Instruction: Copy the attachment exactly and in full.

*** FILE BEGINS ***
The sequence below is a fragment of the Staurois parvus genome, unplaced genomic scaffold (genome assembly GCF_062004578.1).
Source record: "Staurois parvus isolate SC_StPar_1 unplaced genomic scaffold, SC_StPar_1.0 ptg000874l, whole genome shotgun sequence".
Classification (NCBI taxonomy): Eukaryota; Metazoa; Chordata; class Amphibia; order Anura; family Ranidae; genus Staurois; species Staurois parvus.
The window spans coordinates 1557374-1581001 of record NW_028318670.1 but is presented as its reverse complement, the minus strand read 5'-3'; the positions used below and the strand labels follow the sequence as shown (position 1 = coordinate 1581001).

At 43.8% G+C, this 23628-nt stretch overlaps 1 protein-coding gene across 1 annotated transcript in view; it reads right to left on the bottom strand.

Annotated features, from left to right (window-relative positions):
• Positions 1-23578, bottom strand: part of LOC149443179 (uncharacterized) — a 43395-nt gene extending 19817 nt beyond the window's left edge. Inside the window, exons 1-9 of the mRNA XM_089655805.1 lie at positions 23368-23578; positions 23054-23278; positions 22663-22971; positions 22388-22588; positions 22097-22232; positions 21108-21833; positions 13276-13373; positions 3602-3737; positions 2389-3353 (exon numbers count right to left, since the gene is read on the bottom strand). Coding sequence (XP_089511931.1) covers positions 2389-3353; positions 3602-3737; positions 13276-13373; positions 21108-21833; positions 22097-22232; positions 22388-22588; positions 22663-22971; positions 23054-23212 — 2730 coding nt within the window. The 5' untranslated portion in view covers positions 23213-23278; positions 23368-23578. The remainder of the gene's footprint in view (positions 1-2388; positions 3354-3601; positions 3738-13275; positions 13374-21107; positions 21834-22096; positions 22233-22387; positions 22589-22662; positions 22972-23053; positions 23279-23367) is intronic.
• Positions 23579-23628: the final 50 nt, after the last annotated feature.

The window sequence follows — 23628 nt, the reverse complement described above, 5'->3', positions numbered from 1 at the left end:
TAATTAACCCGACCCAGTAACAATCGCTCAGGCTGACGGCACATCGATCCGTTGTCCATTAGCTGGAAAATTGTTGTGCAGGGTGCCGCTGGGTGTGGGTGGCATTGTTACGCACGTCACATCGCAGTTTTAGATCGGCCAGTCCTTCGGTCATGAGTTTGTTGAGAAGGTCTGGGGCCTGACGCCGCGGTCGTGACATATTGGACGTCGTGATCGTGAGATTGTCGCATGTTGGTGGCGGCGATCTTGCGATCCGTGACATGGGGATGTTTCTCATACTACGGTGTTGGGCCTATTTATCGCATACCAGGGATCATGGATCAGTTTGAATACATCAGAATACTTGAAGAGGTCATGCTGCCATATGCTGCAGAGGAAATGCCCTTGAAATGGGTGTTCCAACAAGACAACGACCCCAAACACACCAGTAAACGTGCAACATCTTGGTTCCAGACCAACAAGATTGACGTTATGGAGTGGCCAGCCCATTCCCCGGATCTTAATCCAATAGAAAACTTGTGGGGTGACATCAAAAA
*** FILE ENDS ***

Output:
The sequence below is a fragment of the Staurois parvus genome, unplaced genomic scaffold (genome assembly GCF_062004578.1).
Source record: "Staurois parvus isolate SC_StPar_1 unplaced genomic scaffold, SC_StPar_1.0 ptg000874l, whole genome shotgun sequence".
Classification (NCBI taxonomy): Eukaryota; Metazoa; Chordata; class Amphibia; order Anura; family Ranidae; genus Staurois; species Staurois parvus.
The window spans coordinates 1557374-1581001 of record NW_028318670.1 but is presented as its reverse complement, the minus strand read 5'-3'; the positions used below and the strand labels follow the sequence as shown (position 1 = coordinate 1581001).

At 43.8% G+C, this 23628-nt stretch overlaps 1 protein-coding gene across 1 annotated transcript in view; it reads right to left on the bottom strand.

Annotated features, from left to right (window-relative positions):
• Positions 1-23578, bottom strand: part of LOC149443179 (uncharacterized) — a 43395-nt gene extending 19817 nt beyond the window's left edge. Inside the window, exons 1-9 of the mRNA XM_089655805.1 lie at positions 23368-23578; positions 23054-23278; positions 22663-22971; positions 22388-22588; positions 22097-22232; positions 21108-21833; positions 13276-13373; positions 3602-3737; positions 2389-3353 (exon numbers count right to left, since the gene is read on the bottom strand). Coding sequence (XP_089511931.1) covers positions 2389-3353; positions 3602-3737; positions 13276-13373; positions 21108-21833; positions 22097-22232; positions 22388-22588; positions 22663-22971; positions 23054-23212 — 2730 coding nt within the window. The 5' untranslated portion in view covers positions 23213-23278; positions 23368-23578. The remainder of the gene's footprint in view (positions 1-2388; positions 3354-3601; positions 3738-13275; positions 13374-21107; positions 21834-22096; positions 22233-22387; positions 22589-22662; positions 22972-23053; positions 23279-23367) is intronic.
• Positions 23579-23628: the final 50 nt, after the last annotated feature.

The window sequence follows — 23628 nt, the reverse complement described above, 5'->3', positions numbered from 1 at the left end:
TAATTAACCCGACCCAGTAACAATCGCTCAGGCTGACGGCACATCGATCCGTTGTCCATTAGCTGGAAAATTGTTGTGCAGGGTGCCGCTGGGTGTGGGTGGCATTGTTACGCACGTCACATCGCAGTTTTAGATCGGCCAGTCCTTCGGTCATGAGTTTGTTGAGAAGGTCTGGGGCCTGACGCCGCGGTCGTGACATATTGGACGTCGTGATCGTGAGATTGTCGCATGTTGGTGGCGGCGATCTTGCGATCCGTGACATGGGGATGTTTCTCATACTACGGTGTTGGGCCTATTTATCGCATACCAGGGATCATGGATCAGTTTGAATACATCAGAATACTTGAAGAGGTCATGCTGCCATATGCTGCAGAGGAAATGCCCTTGAAATGGGTGTTCCAACAAGACAACGACCCCAAACACACCAGTAAACGTGCAACATCTTGGTTCCAGACCAACAAGATTGACGTTATGGAGTGGCCAGCCCATTCCCCGGATCTTAATCCAATAGAAAACTTGTGGGGTGACATCAAAAA